Background: Polycystic ovarian syndrome (PCOS) is a common endocrine disorder in women of reproductive age. PCOS is associated with future type 2 diabetes/cardiovascular disease. Accurate diagnosis is important for early preventative interventions. However, it can take >2 years and contact with 3 or more health professionals before PCOS is diagnosed. We aimed to determine patterns of biochemical investigations performed for PCOS following initial consultation and assess their influence on subsequent radiological investigations.
Methods: Using a hospital radiology database between 2010 and 2015 to identify the study population, data was collected on biochemistry investigations performed within the 2-year period before imaging.
Results: Out of 206 women who underwent pelvic ultrasound scan (USS) and biochemical investigations, a large number of combinations (n=47) of biochemical investigations were requested at initial consultation before USS. The number of tests performed prior to USS varied from a single test to the full panel of seven tests. There was an inverse relation between the number of biochemistry tests at initial venepuncture episode and time to scan. Those who had <3 tests had significantly longer time from first request to pelvic USS (median time 70 days) than those with 37 tests (median time40 days; P=0.002, HR=1.6; 95% CI 1.22.2). FSH and LH were in the top 5 most common biochemical test panel in 53% of study population. Women with LH:FSH ratios >2 or testosterone levels >2.5 nmol/l were more likely to have PCO confirmed on USS (P<0.02), compared to women with lower ratios or levels. Serum testosterone levels were higher in PCOS women.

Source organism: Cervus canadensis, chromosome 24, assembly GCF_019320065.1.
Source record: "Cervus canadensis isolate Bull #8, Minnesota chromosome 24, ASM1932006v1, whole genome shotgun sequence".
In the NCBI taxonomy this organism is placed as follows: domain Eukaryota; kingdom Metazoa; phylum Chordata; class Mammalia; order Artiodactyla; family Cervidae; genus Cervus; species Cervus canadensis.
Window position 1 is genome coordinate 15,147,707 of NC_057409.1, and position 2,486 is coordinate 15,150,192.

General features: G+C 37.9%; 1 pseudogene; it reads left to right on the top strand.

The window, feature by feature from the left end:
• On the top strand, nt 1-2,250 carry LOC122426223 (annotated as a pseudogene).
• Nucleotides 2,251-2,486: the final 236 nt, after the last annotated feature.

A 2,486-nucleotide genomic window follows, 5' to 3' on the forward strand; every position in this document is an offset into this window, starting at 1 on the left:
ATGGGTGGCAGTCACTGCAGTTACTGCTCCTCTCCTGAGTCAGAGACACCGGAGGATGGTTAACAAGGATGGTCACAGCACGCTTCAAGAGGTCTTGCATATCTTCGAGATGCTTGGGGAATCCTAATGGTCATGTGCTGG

Conclusion: We have not found any identifiable pattern to biochemical investigations requested as part of the initial diagnostic evaluation for PCOS. Standardization of the initial biochemical panel of analytes for PCOS workup has the potential to improve efficiency and diagnostic yield with consequent patient benefit.